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Or if thou would'st thy diff'rent talents suit, Set thy, own songs, and sing them to thy lutę.

He said; but his last words were scarcely heard: For Bruce and Longvil had a trap prepar’d, And down they sent the yet declaiming bard. Sinking he left his drugget robe behind, Born upwards by a subterranean wind. The mantle fell to the young prophet's part, With double portion of his father's art.

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E PIST LE S.

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E PIST LE the FIRST.

TO MY HONORED FRIEND

Sir R OBERT HOWARD,

ON HIS

EXCELLENT POEM S.

A.

S there is music uninform’d by art

In those wild notes, which with a merry heart The birds in unfrequented shades express, Who, better taught at home, yet please us less:

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So in your verse a native sweetness dwells,
Which shames composure, and its art excels.
Singing no more can your soft numbers

grace,
Than paint adds charms unto a beauteous face.
Yet as, when mighty rivers gently creep,
Their even calmness does suppose them deep;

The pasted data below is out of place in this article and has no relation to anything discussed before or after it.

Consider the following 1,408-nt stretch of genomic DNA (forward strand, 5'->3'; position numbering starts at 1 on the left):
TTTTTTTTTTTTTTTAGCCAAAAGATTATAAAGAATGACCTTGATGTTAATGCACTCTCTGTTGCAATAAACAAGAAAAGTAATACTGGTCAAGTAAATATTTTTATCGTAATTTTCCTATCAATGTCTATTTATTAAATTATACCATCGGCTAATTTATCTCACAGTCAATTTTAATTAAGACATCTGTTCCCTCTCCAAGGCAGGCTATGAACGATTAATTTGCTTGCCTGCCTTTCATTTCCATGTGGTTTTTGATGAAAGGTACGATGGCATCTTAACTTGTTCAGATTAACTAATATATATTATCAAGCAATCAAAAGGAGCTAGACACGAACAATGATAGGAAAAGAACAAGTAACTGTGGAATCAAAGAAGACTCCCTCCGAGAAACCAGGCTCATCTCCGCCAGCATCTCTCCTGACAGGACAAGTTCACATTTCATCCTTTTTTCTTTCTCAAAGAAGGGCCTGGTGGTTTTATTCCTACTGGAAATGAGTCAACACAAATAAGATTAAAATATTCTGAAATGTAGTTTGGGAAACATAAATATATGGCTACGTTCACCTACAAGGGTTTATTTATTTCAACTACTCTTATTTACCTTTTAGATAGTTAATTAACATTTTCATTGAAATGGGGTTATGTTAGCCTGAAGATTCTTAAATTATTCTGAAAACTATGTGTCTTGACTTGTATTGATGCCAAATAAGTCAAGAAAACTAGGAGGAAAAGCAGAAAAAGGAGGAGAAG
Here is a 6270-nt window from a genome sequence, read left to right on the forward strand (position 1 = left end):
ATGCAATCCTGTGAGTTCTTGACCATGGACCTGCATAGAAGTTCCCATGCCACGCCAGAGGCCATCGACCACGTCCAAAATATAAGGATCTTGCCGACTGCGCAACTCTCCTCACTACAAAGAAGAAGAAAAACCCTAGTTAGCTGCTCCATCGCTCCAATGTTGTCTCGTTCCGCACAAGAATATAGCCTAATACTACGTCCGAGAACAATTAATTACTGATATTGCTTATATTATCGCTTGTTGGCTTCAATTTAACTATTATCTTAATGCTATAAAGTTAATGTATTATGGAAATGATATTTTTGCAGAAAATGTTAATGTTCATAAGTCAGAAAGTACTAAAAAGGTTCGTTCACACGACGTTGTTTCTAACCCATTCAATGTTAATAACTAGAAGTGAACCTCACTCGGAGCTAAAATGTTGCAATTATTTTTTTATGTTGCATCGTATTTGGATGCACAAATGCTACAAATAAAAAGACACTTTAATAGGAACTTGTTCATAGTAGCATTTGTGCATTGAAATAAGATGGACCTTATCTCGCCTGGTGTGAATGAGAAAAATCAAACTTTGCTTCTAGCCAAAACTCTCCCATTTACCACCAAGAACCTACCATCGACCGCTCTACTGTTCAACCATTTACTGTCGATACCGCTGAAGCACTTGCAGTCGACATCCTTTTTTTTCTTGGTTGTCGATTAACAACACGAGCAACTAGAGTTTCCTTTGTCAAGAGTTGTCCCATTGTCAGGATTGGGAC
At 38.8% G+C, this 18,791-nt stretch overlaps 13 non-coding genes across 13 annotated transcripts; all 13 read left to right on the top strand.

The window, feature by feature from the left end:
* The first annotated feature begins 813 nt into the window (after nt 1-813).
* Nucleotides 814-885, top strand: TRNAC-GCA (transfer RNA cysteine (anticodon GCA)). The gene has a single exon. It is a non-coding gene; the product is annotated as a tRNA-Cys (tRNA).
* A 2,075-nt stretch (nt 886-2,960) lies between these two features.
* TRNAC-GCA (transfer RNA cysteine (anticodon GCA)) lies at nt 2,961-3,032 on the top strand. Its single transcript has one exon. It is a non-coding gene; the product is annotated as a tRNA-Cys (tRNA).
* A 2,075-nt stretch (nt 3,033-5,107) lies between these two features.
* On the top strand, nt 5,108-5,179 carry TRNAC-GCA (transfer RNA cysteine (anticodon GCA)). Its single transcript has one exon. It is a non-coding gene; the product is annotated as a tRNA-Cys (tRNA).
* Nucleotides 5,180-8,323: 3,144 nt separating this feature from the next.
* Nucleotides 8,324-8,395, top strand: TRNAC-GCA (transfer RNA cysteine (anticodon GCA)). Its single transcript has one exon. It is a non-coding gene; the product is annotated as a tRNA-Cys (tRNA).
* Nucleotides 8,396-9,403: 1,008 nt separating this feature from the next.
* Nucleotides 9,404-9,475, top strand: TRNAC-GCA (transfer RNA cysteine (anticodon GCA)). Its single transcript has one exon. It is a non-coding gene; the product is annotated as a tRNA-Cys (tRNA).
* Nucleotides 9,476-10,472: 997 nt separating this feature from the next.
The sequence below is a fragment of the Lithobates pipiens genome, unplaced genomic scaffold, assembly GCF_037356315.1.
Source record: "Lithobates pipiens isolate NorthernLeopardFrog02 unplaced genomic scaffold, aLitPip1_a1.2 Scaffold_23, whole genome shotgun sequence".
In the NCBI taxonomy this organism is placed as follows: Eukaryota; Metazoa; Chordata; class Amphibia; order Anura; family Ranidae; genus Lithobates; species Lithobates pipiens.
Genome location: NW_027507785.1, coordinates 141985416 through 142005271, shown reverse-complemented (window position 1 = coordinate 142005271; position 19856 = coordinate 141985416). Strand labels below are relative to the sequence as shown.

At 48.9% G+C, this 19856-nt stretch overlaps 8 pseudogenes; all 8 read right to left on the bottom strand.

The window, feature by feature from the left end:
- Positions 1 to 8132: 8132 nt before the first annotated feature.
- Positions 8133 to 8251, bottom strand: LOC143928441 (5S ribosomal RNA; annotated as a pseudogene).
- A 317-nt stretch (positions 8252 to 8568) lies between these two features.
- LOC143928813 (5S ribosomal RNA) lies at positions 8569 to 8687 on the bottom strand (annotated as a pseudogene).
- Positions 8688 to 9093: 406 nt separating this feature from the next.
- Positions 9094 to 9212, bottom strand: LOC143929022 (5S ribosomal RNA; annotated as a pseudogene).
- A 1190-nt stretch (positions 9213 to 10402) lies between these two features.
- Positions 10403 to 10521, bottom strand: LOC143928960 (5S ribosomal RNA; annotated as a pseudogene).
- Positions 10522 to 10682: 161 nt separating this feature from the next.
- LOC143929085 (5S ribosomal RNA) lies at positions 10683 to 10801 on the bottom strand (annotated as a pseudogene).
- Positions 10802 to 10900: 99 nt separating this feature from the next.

Such is your muse: no metaphor swell’d high
With dangerous boldness lifts her to the sky:
Those mounting fancies, when they fall again,
Shew fand and dirt at bottom do remain.
So firm a strength, and yet withal so sweet,
Did never but in Samson's riddle meet.
”Tis strange each line so great a weight should bear,
And yet no sign of toil, no sweat appear.
Either your art hides art, as stoics feign
Then least to feel, when most they suffer pain ;

dull fouls, admire, but cannot see
What hidden springs within the engine be:
Or 'tis fome happiness that still pursues
Each act and motion of your graceful muse
Or is it fortune's work, that in your head
The curious nét that is for fancies fpread,
Lets thro its meshes every meaner thought,
While rich ideas there are only caught?
Sure that's not all; this is a piece too fair
To be the child of chance, and not of care.

And we,

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